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Sudhir Kumar v. State Of U.P. And Others - CRIMINAL REVISION No. 271 of 2007  RD-AH 1899 (6 February 2007)
Court No. 41
Criminal Revision No. 271 of 2007
Sudhir Kumar Vs. State of U.P. and others.
Hon'ble M. K. Mittal, J.
This revision has been filed by Sudhir Kumar the informant against the order dated 14.11.2006 passed by Special Chief Judicial Magistrate, Agra in Misc. Case No. 341 of 2006 whereby he dismissed the protest petition filed by the informant against the final report submitted in the matter by the Investigating Officer.
Heard learned counsel for the revisionist, learned A.G.A. and perused the record.
Brief facts of the case are that the revisionist moved an application under Section 156(3) Cr.P.C. against the opposite party no. 2 to 9 and the learned Magistrate directed for registration and investigation of the case. According to the allegation as made in the application, the informant/revisionist who is an advocate, was allured by the accused persons for issuing the franchise for his son for Savi International Company Uro Aqua Brand. This company was manufacturing the mineral water and had a network to supply the same in different cities in the country. It also had the office at 28 F/112, Jyoti Block, Sanjay Palace, Agra with a Head Office in D-177 Sector 27 Noida, U.P. The accused nos 6 and 8 were already known to the informant and he came to believe the assurance as given by the other accused persons. He was also assured that there would be sufficient profits in the business and the informant thinking that his son would be settled in the self business, executed an agreement and paid Rs. 5 lacs as security deposit and also paid Rs. 70,000/-. Accused had assured that he would have an income of Rs. 15,000/- per month. The company also assured that he could start his work within 15 days from 16.10.2004. However, the accused did not fulfil their promise and when contacted by the informant they sought further time on one pretext or the other. Finally after the lapse of 15 months when the informant demanded his money back, he was threatened with dire consequences. In the circumstances, he moved the application.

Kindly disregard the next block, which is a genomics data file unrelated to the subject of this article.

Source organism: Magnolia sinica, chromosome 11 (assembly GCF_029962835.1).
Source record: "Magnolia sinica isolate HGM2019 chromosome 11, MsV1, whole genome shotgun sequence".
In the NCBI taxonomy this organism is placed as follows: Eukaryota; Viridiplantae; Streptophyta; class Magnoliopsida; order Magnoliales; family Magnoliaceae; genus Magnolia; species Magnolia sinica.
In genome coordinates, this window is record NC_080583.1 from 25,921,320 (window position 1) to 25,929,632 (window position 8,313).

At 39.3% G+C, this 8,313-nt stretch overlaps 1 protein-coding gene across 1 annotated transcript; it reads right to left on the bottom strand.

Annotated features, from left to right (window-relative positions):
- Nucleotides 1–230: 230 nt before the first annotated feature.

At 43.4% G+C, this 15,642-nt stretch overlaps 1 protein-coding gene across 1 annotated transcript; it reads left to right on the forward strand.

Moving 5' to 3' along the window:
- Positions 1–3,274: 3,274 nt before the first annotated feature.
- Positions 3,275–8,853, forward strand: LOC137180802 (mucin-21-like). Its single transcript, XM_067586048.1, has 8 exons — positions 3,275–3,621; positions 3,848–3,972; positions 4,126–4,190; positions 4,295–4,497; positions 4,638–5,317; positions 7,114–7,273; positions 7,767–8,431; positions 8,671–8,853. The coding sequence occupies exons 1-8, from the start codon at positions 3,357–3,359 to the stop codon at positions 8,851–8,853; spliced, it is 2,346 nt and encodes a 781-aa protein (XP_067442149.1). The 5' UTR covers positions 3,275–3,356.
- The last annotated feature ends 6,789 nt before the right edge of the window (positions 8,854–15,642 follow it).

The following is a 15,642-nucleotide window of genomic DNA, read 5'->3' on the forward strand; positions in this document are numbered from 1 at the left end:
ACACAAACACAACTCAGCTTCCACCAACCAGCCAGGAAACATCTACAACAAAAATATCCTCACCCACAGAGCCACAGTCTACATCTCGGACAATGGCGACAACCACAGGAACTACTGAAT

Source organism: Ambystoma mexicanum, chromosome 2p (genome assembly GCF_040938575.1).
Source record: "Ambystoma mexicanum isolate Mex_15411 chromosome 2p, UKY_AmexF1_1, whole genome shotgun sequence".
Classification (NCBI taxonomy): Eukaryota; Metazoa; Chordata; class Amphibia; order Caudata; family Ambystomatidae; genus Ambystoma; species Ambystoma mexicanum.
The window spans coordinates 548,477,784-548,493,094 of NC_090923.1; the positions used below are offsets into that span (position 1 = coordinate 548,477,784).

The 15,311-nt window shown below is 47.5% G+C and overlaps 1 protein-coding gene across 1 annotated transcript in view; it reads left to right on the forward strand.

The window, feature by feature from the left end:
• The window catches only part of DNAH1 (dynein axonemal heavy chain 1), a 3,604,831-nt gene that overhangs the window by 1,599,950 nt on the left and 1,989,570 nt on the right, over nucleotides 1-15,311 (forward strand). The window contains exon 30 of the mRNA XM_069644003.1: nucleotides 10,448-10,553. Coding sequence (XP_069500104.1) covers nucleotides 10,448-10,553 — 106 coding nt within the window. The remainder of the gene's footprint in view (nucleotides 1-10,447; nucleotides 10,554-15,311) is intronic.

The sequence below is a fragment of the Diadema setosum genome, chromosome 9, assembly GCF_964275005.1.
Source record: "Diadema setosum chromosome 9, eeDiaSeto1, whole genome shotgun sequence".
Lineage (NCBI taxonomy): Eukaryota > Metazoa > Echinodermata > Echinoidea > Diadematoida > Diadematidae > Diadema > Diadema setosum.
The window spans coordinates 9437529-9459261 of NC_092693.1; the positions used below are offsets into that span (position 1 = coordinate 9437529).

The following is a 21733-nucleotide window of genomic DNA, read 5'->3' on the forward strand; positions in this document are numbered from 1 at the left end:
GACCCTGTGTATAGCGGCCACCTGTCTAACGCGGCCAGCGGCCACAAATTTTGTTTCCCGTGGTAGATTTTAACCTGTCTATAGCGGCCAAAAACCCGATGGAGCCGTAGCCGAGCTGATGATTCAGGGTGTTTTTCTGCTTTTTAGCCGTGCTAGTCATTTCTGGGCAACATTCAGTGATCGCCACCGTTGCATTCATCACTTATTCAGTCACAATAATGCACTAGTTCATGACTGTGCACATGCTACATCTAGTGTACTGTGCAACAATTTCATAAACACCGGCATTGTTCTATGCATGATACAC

The investigating Officer interrogated the informant and other witnesses and as per record also inspected the alleged office in Sanjay Palace along with informant but he could not find the office there. He was also told by the witnesses that there was no office in the name and style as claimed by the informant. After investigation, he submitted final report in the matter. Against that final report the petitioner filed protest petition in the Court of the learned Magistrate along with his own affidavit and the affidavit of the witnesses and contended that the Investigating Officer had not made proper investigation and had not even recorded his statement and the statement of the witness and had also not inspected the place where the office of the accused persons was situate.
Learned Magistrate by the impugned order has held that the proper investigation has been made and that there appears to be some agreement between the parties and he did not find any ground to accept the protest petition and consequently rejected the same and feeling aggrieved this revision has been filed.
Learned counsel for the revisionist has contended that the accused persons have cheated the informant/revisionist and learned Magistrate should have either proceeded in the matter as complaint case or should have directed for further investigation but he has erred in rejecting the protest petition and accepting the final report. Learned A.G.A. has contended that the dispute in the matter is of civil nature and the learned Magistrate has rightly rejected the protest petition.
The petitioner has filed supplementary affidavit and the copy of the agreement as entered into between the accused and the informant is paper 46/47. It shows that the informant was required to deposit Rs. 5 Lacs as security money against the stock and he was also assured that minimum sale guarantee per month would be Rs. 5 Lacs. In this agreement there is an arbitration clause whereby both the parties agreed that in case of any dispute under this agreement they shall settle the same mutually and in case of failure an arbitrator shall be appointed with the consent of both the parties who shall decide the dispute of both the parties. It appears that the informant instead of seeking an arbitration preferred an application under Section 156(3) Cr.P.C.
The allegations as contained in the first information report (application under Section 156(3) Cr.P.C.) show that a franchise was to be given to the son of the applicant by the opposite party and in that connection an agreement was executed between the parties. Therefore the dispute was of civil nature and the petitioner should have sought arbitration in the matter, if they had failed to settle the dispute mutually.
In the circumstances, there is no criminal liability of the accused in the matter and the learned Magistrate rightly rejected the protest petition and this revision is devoid of any merits and is liable to be dismissed and is hereby dismissed.
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